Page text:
The Northern District struck a jury trial demand in a putative wage and hour class action. Rodriguez v. Sears Holding Corporation, No. 10-1268 SC, 2010 WL 3341656 (N.D. Cal. Aug. 24, 2010). Plaintiff originally filed his complaint in Alameda Superior Court. Id. *1. Plaintiff was an employee of Defendants, and brought a putative class action on behalf of himself and others similarly situated for violations of various provisions of California’s Labor Code and Business and Professions Code, including failure to pay overtime wages, failure to allow and pay for meal and rest periods, failure to pay compensation upon discharge, and failure to provide proper wage statements. Id. The complaint made no demand for a jury trial. Id. Defendant removed on March 25, 2010. Plaintiff did not seek remand. Plaintiff filed and served his First Amended Complaint, but again did not include a demand for jury trial. Id. On June 22, 2010, Plaintiff filed a Demand for Jury Trial. Id. Defendants moved to strike the jury demand. Id.
Under Rule 38 of the Federal Rules of Civil Procedure, “[a] party waives a jury trial unless its demand is properly served and filed. A proper demand may be withdrawn only if the parties consent.” Under Rule 38(b) a party may demand a jury trial by serving the other parties with a written demand–which may be included in a pleading–no later than 14 days after the last pleading directed to the issue is served; and filing the demand in accordance with Rule 5(d). Id. The court noted that while the “district court may, in its discretion, order a jury trial on a motion by a party who has not filed a timely demand for one, this discretion is narrow, and ‘does not permit a court to grant relief when the failure to make a timely demand results from an oversight or inadvertence.'” Id. (citing Pac. Fisheries Corp. v. HIH Cas. & Gen. Ins., Ltd., 239 F.3d 1000, 1002 (9th Cir. 2001)).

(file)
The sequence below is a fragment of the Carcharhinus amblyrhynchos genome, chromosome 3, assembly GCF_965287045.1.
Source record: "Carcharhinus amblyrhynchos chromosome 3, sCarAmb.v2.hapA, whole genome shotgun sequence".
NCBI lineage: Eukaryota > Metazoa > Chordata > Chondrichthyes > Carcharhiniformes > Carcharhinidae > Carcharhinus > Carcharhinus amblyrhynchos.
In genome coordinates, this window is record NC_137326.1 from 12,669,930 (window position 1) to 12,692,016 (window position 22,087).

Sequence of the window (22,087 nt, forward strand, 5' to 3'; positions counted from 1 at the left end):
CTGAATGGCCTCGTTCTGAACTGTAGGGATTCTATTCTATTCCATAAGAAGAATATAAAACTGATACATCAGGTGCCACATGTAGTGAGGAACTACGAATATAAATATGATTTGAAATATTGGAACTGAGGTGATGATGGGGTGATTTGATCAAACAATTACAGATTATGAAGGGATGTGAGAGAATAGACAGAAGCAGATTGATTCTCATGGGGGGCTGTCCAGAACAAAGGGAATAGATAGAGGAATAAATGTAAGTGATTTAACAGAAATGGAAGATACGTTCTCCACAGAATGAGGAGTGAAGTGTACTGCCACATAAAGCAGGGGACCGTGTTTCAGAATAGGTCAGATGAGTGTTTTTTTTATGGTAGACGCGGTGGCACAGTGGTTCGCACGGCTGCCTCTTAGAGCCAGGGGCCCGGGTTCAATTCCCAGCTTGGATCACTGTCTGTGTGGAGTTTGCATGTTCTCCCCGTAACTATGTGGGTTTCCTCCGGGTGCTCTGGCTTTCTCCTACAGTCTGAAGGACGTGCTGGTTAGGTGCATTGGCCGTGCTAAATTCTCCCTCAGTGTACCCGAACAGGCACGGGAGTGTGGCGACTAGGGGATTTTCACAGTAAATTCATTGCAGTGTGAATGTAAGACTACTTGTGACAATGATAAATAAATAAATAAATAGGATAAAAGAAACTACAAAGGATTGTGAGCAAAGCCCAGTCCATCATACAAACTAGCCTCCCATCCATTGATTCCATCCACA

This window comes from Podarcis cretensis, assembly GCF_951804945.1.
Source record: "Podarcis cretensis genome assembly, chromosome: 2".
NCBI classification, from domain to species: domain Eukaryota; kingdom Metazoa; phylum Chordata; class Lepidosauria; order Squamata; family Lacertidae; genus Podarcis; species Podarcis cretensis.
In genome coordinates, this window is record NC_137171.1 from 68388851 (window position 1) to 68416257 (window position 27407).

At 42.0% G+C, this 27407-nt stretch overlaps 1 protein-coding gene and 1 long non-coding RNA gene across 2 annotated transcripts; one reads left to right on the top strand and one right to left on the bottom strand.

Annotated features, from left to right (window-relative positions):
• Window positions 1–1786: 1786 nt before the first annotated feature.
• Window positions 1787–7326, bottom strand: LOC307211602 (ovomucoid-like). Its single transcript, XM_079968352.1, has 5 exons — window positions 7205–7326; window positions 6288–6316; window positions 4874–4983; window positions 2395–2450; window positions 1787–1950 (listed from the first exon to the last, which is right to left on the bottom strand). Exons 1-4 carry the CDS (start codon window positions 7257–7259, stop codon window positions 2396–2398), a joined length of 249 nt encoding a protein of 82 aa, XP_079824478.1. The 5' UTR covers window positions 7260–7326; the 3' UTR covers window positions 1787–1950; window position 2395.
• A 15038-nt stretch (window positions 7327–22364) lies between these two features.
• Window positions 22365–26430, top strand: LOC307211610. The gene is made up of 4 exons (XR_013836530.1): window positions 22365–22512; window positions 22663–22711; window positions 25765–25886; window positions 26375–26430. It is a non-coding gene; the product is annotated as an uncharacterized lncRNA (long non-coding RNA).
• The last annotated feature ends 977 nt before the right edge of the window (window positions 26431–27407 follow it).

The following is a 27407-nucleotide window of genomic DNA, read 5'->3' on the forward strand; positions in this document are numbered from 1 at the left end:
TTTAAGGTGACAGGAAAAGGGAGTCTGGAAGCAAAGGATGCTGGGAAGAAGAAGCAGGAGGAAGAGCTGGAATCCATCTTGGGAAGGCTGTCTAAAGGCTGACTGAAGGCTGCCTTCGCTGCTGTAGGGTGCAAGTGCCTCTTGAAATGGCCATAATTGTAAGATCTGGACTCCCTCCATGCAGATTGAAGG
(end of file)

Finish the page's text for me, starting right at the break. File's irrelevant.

Plaintiff conceded that the jury demand was eight weeks late “due to plaintiff’s counsel’s belief a jury had been demanded in state court already”, and did not argue that new issues were raised in the amended complaints that would render the Jury Demand timely. Id. Rather, Plaintiff stressed the importance of this constitutional right and argues that the Court has discretion to grant relief from an inadvertent waiver of jury under Rule 39(b). Id.
The court held that while Plaintiff’s inadvertent failure to make a timely demand for a jury trial may be harmless, “a district court abuses its discretion when it permits a jury trial despite a plaintiff’s inadvertent failure to make a timely demand.” Id. *3.
Hon. Samuel Conti.